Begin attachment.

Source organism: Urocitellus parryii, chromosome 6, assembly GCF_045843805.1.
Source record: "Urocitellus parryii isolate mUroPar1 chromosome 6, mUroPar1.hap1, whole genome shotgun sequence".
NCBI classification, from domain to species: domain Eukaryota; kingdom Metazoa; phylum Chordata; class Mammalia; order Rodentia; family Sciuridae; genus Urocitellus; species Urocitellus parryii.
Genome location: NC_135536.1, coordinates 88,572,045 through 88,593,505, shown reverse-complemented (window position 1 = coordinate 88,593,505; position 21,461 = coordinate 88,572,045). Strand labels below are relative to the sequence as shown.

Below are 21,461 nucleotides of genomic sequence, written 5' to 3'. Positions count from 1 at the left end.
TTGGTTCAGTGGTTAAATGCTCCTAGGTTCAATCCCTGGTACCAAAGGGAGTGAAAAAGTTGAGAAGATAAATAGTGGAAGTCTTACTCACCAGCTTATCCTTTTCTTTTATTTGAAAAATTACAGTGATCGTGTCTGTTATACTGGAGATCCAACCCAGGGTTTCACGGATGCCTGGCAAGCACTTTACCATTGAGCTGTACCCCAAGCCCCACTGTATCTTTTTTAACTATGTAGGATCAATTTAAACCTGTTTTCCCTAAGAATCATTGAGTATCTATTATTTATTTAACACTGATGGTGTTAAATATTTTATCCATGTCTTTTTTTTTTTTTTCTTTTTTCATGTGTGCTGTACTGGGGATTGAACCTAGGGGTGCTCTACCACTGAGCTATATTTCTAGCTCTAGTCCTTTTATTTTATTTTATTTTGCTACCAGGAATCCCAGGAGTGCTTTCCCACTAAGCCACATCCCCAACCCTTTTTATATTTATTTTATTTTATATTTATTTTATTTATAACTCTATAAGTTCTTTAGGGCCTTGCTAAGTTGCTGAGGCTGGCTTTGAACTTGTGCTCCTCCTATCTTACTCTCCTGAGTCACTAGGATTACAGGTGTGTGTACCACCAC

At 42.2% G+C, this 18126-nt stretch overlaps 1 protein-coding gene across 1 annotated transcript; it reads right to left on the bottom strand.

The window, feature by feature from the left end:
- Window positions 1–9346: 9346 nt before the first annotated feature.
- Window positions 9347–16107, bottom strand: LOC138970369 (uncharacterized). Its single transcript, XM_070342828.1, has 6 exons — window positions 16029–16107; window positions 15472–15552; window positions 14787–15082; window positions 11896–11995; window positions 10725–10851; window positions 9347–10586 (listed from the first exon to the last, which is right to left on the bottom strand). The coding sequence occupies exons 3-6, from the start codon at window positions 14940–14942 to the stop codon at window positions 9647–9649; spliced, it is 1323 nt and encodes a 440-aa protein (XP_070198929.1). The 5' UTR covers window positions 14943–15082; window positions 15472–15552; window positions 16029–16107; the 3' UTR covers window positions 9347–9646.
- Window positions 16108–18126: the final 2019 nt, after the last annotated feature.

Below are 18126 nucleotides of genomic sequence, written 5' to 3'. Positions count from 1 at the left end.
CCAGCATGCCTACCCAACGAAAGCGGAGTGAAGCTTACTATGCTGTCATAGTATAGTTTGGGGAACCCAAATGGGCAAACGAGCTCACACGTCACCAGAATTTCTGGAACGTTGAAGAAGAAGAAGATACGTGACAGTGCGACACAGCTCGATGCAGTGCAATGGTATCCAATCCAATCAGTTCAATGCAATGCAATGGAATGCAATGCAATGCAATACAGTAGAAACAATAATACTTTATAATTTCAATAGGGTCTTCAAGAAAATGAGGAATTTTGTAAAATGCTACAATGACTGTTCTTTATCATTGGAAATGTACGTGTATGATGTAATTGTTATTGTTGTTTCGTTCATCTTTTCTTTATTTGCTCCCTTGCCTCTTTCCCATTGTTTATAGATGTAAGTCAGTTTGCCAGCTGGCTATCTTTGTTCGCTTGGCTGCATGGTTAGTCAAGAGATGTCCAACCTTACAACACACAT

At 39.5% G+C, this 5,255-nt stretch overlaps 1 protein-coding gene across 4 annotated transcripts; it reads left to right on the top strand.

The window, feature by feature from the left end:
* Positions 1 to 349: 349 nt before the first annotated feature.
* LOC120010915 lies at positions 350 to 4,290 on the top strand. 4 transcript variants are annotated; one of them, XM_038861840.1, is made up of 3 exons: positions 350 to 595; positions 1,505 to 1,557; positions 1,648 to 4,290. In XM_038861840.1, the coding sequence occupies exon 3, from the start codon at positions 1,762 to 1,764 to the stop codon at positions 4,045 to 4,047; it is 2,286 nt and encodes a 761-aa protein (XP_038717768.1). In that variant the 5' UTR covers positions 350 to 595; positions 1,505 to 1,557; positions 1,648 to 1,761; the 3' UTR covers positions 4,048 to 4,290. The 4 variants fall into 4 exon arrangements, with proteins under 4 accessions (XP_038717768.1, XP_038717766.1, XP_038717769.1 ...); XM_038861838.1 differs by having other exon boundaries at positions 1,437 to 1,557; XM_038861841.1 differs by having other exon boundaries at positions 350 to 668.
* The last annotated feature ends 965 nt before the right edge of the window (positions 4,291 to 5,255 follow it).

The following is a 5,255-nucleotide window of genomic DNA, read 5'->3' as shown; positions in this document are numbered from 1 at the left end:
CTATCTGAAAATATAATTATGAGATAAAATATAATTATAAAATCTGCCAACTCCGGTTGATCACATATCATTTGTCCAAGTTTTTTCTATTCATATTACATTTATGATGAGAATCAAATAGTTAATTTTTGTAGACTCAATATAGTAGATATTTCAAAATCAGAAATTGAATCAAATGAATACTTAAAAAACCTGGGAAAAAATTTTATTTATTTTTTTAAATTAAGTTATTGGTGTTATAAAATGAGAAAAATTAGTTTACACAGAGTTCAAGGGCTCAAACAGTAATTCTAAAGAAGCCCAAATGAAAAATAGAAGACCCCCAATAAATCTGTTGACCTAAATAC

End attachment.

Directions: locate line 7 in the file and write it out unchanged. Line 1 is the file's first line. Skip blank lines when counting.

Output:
At 42.2% G+C, this 18126-nt stretch overlaps 1 protein-coding gene across 1 annotated transcript; it reads right to left on the bottom strand.